But where there are doubts as to who is the authentic representative Section 2 subsection Ninth of the Act remits the "dispute" to the Board, which is charged with the duty of investigating and certifying the representative. General Committee v. Southern Pacific Co., 320 U.S. 338, 64 S. Ct. 142, 88 L. Ed. 85 (1943); General Committee v. Missouri-Kansas-Texas R.R. Co., 320 U.S. 323, 64 S. Ct. 146, 88 L. Ed. 76 (1943); Switchmen's Union v. National Mediation Board, 320 U.S. 297, 64 S. Ct. 95, 88 L. Ed. 61 (1943). The dispute need not arise between two rival representatives. It is enough that there is one claimant and employees who are or may be either hostile or merely indifferent. Summit Airlines, Inc. v. Teamsters Local 295, 628 F.2d 787, p. 795 n.4 (2d Cir. 1980).
The court must accept the facts alleged in the complaint as true. But the conclusory statements that defendants have violated a duty to bargain with ALPA as the representative of pilots employed by New York Air assume that Texas International and New York Air should be deemed one carrier. Yet they are admittedly separate corporations serving different areas and flying over different routes. Whether because of their relationship the two corporations should be treated as one and all the pilots included in the same bargaining unit is the very kind of question the courts have construed the Act to lodge with the Board and not the judiciary. Switchmen's Union v. National Mediation Board, supra, at 300-01, 303-05; Ruby v. American Airlines, Inc., 323 F.2d 248, 253-54 (2d Cir. 1963), cert. denied, 376 U.S. 913, 84 S. Ct. 658, 11 L. Ed. 2d 611 (1964). It is a question hardly unfamiliar to the Board, which has dealt with similar issues in cases of mergers, acquisitions, and the like. See, e.g., Republic Airlines, Inc., 8 NMB No. 15 (October 14, 1980); Ross Aviation, Inc., 5 NMB 145 (1972); Donora Southern Railroad Co., 2 NMB 80 (1952); San Antonio, Uvalde & Gulf Railroad, 2 NMB 157 (1950).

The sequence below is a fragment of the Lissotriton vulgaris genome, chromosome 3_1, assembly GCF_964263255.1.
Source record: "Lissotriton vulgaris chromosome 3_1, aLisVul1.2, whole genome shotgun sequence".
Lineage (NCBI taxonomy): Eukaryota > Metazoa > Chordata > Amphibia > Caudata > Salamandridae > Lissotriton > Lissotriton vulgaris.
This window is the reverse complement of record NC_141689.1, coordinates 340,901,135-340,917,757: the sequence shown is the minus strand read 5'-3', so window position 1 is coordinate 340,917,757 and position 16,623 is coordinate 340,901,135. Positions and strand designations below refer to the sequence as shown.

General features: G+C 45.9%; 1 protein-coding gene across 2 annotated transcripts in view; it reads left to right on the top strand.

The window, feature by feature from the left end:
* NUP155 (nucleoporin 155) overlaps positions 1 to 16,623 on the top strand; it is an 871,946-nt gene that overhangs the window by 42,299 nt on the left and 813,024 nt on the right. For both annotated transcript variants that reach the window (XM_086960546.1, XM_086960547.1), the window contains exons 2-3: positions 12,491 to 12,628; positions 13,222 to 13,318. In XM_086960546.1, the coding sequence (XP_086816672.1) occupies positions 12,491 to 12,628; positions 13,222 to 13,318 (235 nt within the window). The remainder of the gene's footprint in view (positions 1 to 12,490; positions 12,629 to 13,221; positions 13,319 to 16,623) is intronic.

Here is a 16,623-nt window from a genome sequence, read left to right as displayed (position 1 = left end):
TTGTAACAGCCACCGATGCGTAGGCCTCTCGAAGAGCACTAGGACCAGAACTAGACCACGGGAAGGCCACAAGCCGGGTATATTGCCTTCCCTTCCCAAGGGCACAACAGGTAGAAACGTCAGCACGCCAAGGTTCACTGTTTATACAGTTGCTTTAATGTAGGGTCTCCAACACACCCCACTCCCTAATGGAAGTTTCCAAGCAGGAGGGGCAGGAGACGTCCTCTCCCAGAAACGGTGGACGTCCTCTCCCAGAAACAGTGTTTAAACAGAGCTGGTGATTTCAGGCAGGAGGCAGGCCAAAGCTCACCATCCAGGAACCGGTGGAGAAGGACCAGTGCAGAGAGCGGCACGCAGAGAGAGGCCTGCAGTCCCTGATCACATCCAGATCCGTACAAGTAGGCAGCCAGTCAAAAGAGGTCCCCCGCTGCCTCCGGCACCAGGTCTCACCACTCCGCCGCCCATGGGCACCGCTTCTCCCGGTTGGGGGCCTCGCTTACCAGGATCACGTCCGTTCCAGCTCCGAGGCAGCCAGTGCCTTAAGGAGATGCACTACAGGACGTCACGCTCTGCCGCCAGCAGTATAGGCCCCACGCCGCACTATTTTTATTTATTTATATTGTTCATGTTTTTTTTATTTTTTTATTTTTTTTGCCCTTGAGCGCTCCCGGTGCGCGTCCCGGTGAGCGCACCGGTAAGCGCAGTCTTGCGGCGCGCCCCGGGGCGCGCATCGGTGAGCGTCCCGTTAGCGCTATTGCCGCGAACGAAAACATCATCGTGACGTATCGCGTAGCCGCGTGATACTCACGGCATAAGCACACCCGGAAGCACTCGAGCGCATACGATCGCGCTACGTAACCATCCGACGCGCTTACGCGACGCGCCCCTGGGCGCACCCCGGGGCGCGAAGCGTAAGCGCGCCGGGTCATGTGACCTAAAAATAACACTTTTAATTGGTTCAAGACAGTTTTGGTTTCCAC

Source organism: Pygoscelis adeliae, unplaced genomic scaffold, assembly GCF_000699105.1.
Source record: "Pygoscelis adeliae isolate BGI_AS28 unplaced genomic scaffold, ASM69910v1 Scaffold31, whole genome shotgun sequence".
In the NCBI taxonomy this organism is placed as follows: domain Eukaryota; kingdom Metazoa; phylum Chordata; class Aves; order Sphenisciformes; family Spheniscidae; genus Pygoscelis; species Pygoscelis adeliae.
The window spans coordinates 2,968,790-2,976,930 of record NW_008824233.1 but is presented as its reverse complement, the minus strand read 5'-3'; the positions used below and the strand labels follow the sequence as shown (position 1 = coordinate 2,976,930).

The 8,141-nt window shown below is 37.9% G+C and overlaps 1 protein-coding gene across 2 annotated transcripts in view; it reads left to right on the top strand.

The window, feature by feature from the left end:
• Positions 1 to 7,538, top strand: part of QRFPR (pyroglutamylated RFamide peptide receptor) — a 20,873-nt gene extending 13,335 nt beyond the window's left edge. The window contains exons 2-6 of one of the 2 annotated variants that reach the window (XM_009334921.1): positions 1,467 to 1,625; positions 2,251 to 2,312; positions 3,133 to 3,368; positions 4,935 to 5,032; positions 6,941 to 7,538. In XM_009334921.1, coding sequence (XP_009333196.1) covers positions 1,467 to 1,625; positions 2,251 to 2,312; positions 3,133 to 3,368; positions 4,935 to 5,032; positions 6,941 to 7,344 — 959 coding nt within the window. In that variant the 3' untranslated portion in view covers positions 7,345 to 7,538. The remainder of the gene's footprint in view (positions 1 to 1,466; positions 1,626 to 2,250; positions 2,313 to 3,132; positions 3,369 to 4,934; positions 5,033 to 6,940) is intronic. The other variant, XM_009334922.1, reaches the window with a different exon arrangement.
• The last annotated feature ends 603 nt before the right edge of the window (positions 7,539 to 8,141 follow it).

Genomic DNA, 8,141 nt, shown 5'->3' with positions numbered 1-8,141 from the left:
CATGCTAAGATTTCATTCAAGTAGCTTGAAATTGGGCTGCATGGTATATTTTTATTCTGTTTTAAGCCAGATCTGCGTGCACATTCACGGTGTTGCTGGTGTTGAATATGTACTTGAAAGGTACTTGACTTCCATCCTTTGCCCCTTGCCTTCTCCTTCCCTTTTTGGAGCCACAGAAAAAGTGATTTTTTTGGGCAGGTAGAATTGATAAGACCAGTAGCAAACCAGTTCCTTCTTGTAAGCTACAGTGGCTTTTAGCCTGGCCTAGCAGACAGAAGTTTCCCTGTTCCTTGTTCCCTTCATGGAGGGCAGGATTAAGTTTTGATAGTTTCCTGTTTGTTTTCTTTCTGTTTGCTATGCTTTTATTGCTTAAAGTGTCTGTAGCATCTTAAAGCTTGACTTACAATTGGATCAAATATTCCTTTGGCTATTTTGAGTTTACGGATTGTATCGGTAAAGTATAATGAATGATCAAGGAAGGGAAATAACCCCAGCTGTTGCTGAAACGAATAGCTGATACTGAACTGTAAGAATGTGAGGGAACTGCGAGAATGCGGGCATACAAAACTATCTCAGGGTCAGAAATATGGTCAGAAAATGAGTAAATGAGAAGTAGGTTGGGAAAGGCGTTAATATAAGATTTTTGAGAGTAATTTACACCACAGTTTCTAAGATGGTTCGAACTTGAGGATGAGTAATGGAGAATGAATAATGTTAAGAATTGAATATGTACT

To be sure, those who control Texas International are expanding into another territory not by acquiring or merging with an existing carrier but by forming a new entity. But the principle is the same. In each instance the court can merely inquire whether or not the identity of the proper representative is beyond doubt. Unless it is, the matter is for the Board, which has shown itself alert to prevent carriers from frustrating representation rights by artful corporate devices. See Pan American USA, 7 NMB 92 (1979).
Of course, this court might intervene to prohibit a carrier from simply terminating its operations in one location in order to reopen in another and thus to escape any necessity of dealing with the employees' chosen representative. Cf. Textile Workers Union of America v. Darlington Manufacturing Co., 380 U.S. 263, 85 S. Ct. 994, 13 L. Ed. 2d 827 (1965); Ruby v. TACA International Airlines, S.A., 439 F.2d 1359 (5th Cir. 1971). But nothing of that sort is made out here. It is not claimed that the Texas International activities are being abandoned.
As soon as uncertainty as to the appropriate representative appears, as it does on the face of this complaint, the court should decline to proceed. Ruby v. American Airlines, Inc., supra, at 256-57. Should ALPA invoke the services of the Board it would be required by Section 2 subsection Ninth of the Act to certify the bargaining representative within thirty days. Had ALPA requested these services on October 29, 1980, the date the complaint was filed, the dispute would by now have been resolved.
The motion is granted and the complaint dismissed. So ordered.